Living in the Mountains Could Mean You're More Likely to Have These Personality Traits

The mountainousness of where Americans live could be a good predictor of their personality, according to a study.

A team of researchers found that people living in parts of the United States characterized by higher altitude and elevation compared to the surrounding areas tend to have a particular mix of personality traits that may have roots in the history of settlement across the country.

For a paper published in the journal Nature Human Behaviour, the scientists wanted to investigate how the physical features of the United States related to the psychological traits of Americans. An idea known as "frontier settlement theory" suggests that the topography of a landscape is important in the makeup of peoples' personalities across a given region.

To understand more, the researchers examined the results of an online personality test taken by more than 3.3 million Americans and compared them to the topography of areas covered by 37,000 ZIP codes across the country.

The online survey looked at the "Big Five" traits that are the most widely accepted model of personality in academic psychology; extraversion, agreeableness, openness, conscientiousness and neuroticism.

Each trait—which tend to remain relatively stable throughout a person's lifetime—represents a range. For every participant, the survey produced high-to-low scores for each trait.

The researchers' analysis revealed that people living in mountainous areas of the United States tended to be lower in agreeableness, extraversion, neuroticism and conscientiousness but higher in openness to experience when compared to a set of controls.

The researchers say that lower agreeableness indicates that mountain dwellers are less trusting and forgiving—traits that could be beneficial for "territorial, self-focused survival strategies."

Low scores when it comes to extraversion are indicative of the fact that people living in secluded areas need to be able to thrive in isolated settings, the scientists say. Low conscientiousness, on the other hand, may represent a spirit of rebelliousness and an indifference to rules, according to the team.

Lower scores for neuroticism suggest that people living in mountainous areas are emotionally stable and assertive, which may also likely be beneficial for their secluded lifestyles.

Lastly, the team found that mountain dwellers tended to be particularly high in openness to experience. According to the researchers this particular set of personality traits could be linked to the history of human migration in the country.

Teton Range, Wyoming
The Teton Range is shown here in Grand Teton National Park on June 13, 2020 outside Jackson, Wyoming George Frey/Getty Images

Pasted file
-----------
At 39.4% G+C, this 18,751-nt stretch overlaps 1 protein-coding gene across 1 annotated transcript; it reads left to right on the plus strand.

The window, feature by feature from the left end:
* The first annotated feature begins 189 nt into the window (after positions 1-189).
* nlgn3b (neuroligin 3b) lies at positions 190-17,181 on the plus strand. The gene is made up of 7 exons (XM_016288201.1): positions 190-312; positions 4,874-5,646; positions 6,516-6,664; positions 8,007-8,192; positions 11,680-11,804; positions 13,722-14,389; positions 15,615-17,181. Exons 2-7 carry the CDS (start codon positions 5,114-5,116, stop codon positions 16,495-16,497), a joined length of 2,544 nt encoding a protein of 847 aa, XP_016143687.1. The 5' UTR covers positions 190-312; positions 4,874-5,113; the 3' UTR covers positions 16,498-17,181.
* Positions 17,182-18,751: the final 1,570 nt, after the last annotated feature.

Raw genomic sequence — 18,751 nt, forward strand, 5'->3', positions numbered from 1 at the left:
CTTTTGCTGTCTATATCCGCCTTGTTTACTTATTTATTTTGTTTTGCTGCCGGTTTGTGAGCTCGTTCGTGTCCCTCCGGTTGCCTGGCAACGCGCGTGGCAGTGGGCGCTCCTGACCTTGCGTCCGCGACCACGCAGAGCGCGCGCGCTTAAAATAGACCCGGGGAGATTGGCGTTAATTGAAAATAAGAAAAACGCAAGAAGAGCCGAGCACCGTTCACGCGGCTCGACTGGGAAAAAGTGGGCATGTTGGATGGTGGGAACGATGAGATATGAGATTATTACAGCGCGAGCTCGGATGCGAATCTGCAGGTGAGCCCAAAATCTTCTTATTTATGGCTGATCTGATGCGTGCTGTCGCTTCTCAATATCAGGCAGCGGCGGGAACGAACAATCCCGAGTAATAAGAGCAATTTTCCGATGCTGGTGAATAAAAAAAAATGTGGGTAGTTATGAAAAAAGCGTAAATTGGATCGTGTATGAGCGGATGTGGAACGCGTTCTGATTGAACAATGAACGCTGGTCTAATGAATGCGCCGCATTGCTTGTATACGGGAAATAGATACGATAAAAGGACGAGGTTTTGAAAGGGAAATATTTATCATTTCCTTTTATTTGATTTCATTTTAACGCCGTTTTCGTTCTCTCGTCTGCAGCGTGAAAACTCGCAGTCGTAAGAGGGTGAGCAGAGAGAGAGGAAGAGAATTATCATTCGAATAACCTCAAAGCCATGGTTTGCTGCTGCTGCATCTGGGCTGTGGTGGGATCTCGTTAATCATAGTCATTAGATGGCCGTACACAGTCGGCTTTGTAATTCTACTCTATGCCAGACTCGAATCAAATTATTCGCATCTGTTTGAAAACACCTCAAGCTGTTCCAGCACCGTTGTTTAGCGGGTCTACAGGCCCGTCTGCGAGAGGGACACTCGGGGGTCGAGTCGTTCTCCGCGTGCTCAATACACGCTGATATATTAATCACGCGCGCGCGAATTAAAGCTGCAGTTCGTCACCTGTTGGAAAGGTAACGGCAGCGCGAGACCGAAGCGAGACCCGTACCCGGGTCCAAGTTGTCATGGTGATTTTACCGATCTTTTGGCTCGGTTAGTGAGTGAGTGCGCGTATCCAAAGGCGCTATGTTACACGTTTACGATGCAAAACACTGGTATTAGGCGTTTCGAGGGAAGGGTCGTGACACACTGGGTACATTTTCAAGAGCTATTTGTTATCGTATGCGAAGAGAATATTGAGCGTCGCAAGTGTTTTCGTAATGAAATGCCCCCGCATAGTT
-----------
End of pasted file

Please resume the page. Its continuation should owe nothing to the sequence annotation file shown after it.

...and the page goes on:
"The harsh and remote environment of mountainous frontier regions historically attracted non-conformist settlers strongly motivated by a sense of freedom," Friedrich Götz, lead author of the study from the University of Cambridge, England, said in a statement.

"Such rugged terrain likely favored those who closely guarded their resources and distrusted strangers, as well as those who engaged in risky explorations to secure food and territory.

"These traits may have distilled over time into an individualism characterized by toughness and self-reliance that lies at the heart of the American frontier ethos," Götz said.

"When we look at personality across the whole United States, we find that mountainous residents are more likely to have psychological characteristics indicative of this frontier mentality."

The researchers highlighted the fact that mountain dwellers were particularly high in openness to experience, which Götz said was a strong predictor of people moving away from their homes.

"A willingness to move your life in pursuit of goals such as economic affluence and personal freedom drove many original North American frontier settlers," he said. "Taken together, this psychological fingerprint for mountainous areas may be an echo of the personality types that sought new lives in unknown territories."

The researchers also found significant differences between mountain dwellers in the former "Wild West"—in the Rockies, for example—and those in eastern ranges like the Appalachians. They observed that those in the east tend to be more agreeable and outgoing than people living in western mountain ranges.

According to the study, this suggests that while the direct effects of the physical environment are important in shaping personality traits, the sociocultural influence of growing up where frontier values are prevalent may have more influence on psychological traits in the west of the country.

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